A Lot or a Little?
What you will—and won't—find in this movie.
This is a story of very different creatures working together as a team to achieve goals. There are also lessons in forgiveness and finding out what's really important; that is, being with the ones we love and the ones who love us. On the other hand, much of the humor comes from either engaging in or coming very close to engaging in stereotypes of ethnicity, region, and lifestyle.
Positive Role Models
The animals make lots of jokes concerning flatulence, urination, defecation. While they do work together, no characters emerge as clear positive role models.
Violence & Scariness
Rabbits are used like snowballs in a snowball fight. Scene of a dog getting electrocuted. Cartoonish pratfall violence: animals falling and losing their antlers, a gas station explodes.
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Sex, Romance & Nudity
For a movie that starts with an animal wedding, there is very little romance. Lots of punny double entendre jokes about "racks" and "nuts." Animal character makes reference to "grown-up time." One dog says to another dog, "Your doghouse or mine?" A gas station attendant's rear end crack is exposed.
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Animal almost says "pansy-ass" before he's stopped from saying it. Frequent double entendre: jokes revolving around use of the word "nuts," and phrases like "grabbed Mr. Weenie" (the name of the dog). A flirtatious dog says to another dog, "Your doghouse or mine?" When Elliot gets new antlers, there are jokes concerning his "new rack."
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Parents Need to Know
Parents need to know that Open Season 2 is a 2008 animated comedy in which a deer questions his looming marriage and a dog that has lived out in the wild returns to the world of the tame. This is a funny, occasionally crude animated comedy that pits wild animals against domesticated pets in a race to save a conflicted dachshund. There are frequent moments of potty humor. Puns and double entendre with words like "nuts" and "rack" are abundant. Animals talk of needing "grown-up time," and one dog says to another, "Your doghouse or mine?" There are jokes revolving around a dog named "Mr. Weenie." A gas station attendant's rear end crack is exposed. There's a lot of cartoonish pratfall violence. Some of the character voices feel a lot like stereotyping by ethnicity, region, or lifestyle. The trappings of domestication -- leashes, treats, RVs -- are presented as entrapment, at least from the perspective of the "wilds." But it ultimately delivers a nice message about the devotion between pets and their owners. While it might be helpful to see the original before viewing this, it's not imperative -- kids will still be able to follow along with the action. To stay in the loop on more movies like this, you can sign up for weekly Family Movie Night emails.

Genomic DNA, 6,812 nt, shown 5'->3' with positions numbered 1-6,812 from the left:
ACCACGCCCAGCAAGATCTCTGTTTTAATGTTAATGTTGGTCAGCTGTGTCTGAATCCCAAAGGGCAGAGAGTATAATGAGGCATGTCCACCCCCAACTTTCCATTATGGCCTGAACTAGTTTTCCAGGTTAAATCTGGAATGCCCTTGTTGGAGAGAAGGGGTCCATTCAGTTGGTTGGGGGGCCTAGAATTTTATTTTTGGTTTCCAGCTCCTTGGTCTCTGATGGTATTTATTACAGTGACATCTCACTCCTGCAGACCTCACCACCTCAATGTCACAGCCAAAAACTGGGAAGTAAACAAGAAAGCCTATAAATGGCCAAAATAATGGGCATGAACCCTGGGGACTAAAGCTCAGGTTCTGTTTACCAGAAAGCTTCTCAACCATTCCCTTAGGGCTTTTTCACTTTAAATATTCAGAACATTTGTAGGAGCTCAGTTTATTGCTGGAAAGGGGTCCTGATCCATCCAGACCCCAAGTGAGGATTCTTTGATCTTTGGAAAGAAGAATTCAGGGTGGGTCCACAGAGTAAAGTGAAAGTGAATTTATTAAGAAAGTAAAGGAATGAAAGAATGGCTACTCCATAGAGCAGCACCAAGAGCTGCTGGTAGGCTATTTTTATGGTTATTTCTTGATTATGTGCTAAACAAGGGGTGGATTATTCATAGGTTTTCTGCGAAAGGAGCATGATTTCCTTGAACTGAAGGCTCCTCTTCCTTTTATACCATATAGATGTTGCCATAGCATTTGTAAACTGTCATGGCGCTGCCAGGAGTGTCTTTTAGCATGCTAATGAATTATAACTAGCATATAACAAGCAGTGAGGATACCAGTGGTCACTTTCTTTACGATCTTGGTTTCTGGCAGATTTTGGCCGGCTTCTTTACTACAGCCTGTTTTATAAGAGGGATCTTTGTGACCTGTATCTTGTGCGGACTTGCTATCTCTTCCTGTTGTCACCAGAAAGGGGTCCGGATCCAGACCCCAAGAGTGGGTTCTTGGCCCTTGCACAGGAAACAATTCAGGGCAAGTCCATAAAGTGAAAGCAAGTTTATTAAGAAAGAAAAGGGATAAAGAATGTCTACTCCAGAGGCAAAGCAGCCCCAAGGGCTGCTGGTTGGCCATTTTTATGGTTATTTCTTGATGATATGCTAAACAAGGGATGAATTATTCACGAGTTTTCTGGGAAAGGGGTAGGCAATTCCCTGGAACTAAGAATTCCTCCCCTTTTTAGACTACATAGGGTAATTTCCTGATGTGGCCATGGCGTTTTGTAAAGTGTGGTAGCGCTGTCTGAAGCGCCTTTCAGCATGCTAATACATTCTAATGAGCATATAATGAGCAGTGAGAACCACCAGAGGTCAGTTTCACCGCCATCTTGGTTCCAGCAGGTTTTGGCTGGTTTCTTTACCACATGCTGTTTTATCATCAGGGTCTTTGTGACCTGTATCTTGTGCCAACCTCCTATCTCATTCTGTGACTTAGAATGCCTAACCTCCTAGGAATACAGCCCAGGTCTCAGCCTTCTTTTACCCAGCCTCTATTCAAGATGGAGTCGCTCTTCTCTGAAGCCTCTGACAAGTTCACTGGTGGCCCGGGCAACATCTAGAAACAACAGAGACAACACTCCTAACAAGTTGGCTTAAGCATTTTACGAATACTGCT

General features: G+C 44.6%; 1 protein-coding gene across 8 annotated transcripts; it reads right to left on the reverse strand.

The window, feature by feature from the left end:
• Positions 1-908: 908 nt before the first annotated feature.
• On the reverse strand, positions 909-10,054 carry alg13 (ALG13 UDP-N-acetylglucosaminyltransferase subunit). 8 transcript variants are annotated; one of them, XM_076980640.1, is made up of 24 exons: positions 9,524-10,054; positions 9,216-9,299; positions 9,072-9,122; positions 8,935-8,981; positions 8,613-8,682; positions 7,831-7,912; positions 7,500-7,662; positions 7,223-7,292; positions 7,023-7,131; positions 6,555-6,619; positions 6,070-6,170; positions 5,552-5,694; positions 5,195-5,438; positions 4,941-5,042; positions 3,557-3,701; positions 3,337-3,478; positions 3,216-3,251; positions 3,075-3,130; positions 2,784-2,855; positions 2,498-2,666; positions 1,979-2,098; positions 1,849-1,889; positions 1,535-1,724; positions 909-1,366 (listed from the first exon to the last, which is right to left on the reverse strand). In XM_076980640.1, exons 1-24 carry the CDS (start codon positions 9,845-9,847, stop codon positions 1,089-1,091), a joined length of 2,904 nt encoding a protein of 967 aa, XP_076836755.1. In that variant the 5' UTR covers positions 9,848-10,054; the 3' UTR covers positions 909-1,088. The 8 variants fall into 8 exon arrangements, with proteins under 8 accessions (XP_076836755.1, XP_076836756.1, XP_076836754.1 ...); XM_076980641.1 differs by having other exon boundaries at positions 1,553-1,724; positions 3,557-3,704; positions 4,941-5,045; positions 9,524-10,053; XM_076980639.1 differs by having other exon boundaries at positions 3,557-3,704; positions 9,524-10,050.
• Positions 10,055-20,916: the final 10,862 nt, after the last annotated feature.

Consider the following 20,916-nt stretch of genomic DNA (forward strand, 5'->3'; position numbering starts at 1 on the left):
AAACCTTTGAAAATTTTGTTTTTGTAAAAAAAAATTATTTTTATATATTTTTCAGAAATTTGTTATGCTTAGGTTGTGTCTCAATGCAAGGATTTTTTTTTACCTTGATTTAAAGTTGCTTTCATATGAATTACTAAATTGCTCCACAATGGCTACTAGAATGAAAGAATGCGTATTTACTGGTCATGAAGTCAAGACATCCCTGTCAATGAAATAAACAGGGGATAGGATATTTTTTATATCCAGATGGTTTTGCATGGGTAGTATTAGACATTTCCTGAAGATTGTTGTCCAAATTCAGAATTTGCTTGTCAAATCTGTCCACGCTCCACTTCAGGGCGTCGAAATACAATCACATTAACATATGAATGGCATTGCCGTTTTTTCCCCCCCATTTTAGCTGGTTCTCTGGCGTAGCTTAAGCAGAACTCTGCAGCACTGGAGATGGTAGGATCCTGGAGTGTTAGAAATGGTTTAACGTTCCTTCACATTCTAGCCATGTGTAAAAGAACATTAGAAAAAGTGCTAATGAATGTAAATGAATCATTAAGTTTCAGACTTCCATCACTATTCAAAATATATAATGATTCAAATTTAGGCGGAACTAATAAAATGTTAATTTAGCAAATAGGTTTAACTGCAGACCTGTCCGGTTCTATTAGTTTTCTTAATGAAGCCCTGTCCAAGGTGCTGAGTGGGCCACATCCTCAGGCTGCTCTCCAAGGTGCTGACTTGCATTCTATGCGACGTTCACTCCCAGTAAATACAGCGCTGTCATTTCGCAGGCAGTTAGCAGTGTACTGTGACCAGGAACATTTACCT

Is It Any Good?
This sequel loses something of the star wattage of the voice performers in the original, but with Krakowski and Billy Connolly returning to their roles, it still entertains and amuses. In part, the entertainment value comes from the richly imagined characters, from a perpetually angry Scottish squirrel to a psychopathic French poodle named Fifi (Crispin Glover, who else?). The depiction of crazily devoted pet owners -- and the subtle way in which they have come to look like their pets -- is also effective.
But in the end, this is a buddy film, with Elliott realizing that to survive, he'll need the help of his friends -- and that includes his fiancé. What Giselle sees in Elliott is mystifying, between his hysteric tendencies and his unwillingness to commit, but since this is a movie aimed at kids, we'll give it a pass. It's a fine family entertainment choice that may have children rethinking their assumptions about the family pet.
Did we miss something on diversity?
Research shows a connection between kids' healthy self-esteem and positive portrayals in media. That's why we've added a new "Diverse Representations" section to our reviews that will be rolling out on an ongoing basis. You can help us help kids by suggesting a diversity update.